Early diagnosis is important, but diet and exercise may be as critical.
Alzheimer's disease is the most common form of dementia, a progressive, age-related neurodegenerative disorder that can rob its victims of even the most basic functions of memory and meaning. As our population grows older, the incidence of Alzheimer’s is rising dramatically.
At The Jackson Laboratory (JAX), neurobiologist Gareth Howell, Ph.D., is working toward solutions.
“Alzheimer’s disease is the HIV-AIDS of our age,” he says. “It’s front and center in so many people’s lives, directly or indirectly. So far, our mouse models have enabled understanding aspects of the biology of the disease. But we need better models now to identify and test the drugs that will work best against Alzheimer’s disease.”
Recent studies have revived interest in therapeutics that have proven disappointingly ineffective in slowing or reversing the course of Alzheimer’s. Now, some of these same drugs have been shown to work better if the disease is caught and treated early on. So the Howell lab is using genetic and genomic approaches to identify changes that flag the earliest stages of the disease, before the characteristic amyloid plaques begin forming on the brain’s neural cells and before sticky tangles of broken protein strands begin congesting the neurons.
In addition, and working in partnership with colleagues at Cardiff University, Howell’s lab is using new analytic tools to untangle the genetic configurations that set the stage for Alzheimer’s. But Howell says it is clear that for many individuals, lifestyle plays an essential role in determining the risk of developing the disease.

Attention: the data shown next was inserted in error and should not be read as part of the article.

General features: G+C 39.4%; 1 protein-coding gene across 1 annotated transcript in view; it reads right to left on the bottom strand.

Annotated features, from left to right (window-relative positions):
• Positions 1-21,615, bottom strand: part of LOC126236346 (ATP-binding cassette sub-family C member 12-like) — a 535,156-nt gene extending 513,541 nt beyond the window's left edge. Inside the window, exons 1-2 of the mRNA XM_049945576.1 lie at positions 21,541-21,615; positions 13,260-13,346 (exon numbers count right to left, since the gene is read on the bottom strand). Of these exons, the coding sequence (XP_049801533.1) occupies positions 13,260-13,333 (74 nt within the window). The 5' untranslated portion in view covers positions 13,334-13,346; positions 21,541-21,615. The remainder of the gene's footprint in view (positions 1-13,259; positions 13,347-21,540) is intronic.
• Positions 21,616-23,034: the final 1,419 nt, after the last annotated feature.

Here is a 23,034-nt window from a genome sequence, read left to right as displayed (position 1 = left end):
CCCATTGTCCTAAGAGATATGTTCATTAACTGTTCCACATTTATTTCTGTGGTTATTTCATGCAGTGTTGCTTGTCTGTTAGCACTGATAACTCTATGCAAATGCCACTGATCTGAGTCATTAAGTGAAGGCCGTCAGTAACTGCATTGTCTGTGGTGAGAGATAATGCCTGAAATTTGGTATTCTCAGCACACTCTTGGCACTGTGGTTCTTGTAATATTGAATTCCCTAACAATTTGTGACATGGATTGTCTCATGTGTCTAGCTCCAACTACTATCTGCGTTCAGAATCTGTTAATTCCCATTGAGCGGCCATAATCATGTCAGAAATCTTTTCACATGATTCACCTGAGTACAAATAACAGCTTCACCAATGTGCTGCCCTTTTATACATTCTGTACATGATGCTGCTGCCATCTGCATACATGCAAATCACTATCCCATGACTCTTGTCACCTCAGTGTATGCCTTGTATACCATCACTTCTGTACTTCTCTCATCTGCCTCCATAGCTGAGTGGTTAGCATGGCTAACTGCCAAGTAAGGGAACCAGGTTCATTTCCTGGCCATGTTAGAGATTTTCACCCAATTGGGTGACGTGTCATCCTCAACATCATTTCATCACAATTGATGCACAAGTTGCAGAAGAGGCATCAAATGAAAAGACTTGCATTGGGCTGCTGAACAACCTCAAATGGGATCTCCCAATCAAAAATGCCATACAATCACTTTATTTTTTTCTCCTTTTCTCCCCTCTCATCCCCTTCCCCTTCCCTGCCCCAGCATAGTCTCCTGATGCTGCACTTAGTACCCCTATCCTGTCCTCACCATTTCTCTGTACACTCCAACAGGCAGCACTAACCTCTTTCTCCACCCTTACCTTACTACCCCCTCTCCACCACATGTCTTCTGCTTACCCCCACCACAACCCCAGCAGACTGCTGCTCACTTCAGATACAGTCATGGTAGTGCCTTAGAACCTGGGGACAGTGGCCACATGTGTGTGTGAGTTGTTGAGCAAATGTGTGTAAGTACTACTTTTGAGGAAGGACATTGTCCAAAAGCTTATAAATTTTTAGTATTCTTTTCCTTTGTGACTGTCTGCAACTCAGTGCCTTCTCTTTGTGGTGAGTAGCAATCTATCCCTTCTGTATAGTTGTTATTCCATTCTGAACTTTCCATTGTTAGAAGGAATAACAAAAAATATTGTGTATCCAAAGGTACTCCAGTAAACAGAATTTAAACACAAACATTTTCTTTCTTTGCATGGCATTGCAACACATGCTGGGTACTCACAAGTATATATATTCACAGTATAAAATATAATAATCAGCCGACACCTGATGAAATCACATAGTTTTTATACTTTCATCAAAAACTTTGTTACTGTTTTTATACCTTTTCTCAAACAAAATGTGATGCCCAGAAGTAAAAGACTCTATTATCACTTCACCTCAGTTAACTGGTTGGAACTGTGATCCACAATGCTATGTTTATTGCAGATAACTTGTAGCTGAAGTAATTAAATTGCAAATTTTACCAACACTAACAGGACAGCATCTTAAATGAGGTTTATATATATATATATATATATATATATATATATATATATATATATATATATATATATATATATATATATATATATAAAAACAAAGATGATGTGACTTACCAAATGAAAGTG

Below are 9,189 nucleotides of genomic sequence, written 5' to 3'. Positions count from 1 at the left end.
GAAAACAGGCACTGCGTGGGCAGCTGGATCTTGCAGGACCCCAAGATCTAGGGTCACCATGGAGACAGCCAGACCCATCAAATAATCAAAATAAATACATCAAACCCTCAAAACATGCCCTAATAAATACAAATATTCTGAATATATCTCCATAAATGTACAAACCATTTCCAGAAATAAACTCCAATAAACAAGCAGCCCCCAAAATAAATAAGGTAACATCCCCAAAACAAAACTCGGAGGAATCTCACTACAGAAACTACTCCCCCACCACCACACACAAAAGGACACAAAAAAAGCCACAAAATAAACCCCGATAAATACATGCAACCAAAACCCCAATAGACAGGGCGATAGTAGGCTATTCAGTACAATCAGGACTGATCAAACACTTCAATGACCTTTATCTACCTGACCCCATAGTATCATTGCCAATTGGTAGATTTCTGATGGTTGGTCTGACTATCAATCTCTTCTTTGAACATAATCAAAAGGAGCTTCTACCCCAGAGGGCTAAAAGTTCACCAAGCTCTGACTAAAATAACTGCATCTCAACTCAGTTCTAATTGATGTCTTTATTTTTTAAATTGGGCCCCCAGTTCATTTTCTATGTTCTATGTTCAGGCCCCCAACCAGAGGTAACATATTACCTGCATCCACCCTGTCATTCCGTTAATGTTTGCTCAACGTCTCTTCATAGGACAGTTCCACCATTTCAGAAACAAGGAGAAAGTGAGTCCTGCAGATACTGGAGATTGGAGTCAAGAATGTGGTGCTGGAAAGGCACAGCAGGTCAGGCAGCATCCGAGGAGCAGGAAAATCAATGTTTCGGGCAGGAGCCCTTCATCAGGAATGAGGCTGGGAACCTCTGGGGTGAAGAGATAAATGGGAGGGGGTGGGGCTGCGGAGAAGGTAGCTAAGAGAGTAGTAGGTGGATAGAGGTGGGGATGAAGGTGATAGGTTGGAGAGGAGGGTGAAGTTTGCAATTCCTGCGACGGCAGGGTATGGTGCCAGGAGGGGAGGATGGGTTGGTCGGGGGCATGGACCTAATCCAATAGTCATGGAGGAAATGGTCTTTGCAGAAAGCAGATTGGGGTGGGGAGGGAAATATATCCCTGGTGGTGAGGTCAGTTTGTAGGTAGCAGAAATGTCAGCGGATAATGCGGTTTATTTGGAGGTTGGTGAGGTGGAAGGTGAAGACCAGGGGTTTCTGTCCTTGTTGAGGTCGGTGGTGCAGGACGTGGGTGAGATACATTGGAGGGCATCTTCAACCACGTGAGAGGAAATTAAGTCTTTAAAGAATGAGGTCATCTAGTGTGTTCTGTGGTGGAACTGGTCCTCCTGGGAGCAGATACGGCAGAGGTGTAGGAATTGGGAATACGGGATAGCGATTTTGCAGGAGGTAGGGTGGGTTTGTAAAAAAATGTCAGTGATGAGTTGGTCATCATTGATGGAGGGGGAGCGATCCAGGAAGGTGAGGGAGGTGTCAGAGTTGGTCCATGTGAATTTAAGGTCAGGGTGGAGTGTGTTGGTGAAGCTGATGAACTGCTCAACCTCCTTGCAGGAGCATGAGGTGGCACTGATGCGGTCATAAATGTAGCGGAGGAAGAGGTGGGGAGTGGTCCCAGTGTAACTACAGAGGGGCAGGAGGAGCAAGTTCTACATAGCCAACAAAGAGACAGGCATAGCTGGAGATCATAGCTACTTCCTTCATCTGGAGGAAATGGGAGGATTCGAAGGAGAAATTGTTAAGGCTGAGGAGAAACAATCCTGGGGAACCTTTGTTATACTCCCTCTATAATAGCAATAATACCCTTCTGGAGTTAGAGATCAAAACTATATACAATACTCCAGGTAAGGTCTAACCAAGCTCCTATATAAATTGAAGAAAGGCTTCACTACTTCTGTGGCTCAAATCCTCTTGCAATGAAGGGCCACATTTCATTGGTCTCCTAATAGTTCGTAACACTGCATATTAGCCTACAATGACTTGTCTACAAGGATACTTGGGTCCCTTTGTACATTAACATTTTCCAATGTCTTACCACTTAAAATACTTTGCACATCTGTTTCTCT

“For some, it’s the intersection of genetics, lifestyle and aging that ultimately determines whether or not you get Alzheimer’s disease,” says Howell. So his team works with mouse models to measure the impact of diet and exercise, in combination with aging processes, on the risk of developing Alzheimer’s.
“I felt we could make a real difference”
Howell, a native of Wales, completed his undergraduate studies in molecular biology at The University of Manchester, UK, in 1993. Throughout his graduate studies, he worked at the Sanger Institute’s Wellcome Trust Genome Campus, in Cambridge, UK, where he was part of the research team that helped sequence the first complete human genome.
“Once we did that, we had the parts list, but we still didn’t really understand how the genome worked,” he recalls. “I saw then that what I really wanted to do with my career was to understand how genes in humans work by understanding how they function in a model organism, the mouse. And there’s only one place on the planet where you would want to go to learn mouse genetics, and that’s The Jackson Laboratory.”
He did a postdoctoral fellowship at JAX in 2003, then returned in 2005 as a Research Scientist. He was promoted to Assistant Professor in 2012.
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At JAX, Howell became interested in the mechanisms that underlie the processes of aging and its attendant disorders. “When I first came back to JAX [in 2005], I worked in the lab of Howard Hughes Investigator Simon John, who was applying genetic and genomic approaches to understanding glaucoma. We did a lot of work in identifying the early stages of glaucoma in mice,” he says.
“And as I began to think about transitioning to my own lab, I realized that similar approaches could be applied to studying Alzheimer’s disease. I felt that we could make a real difference in using the unique resources we have at JAX to learn more about Alzheimer’s disease.”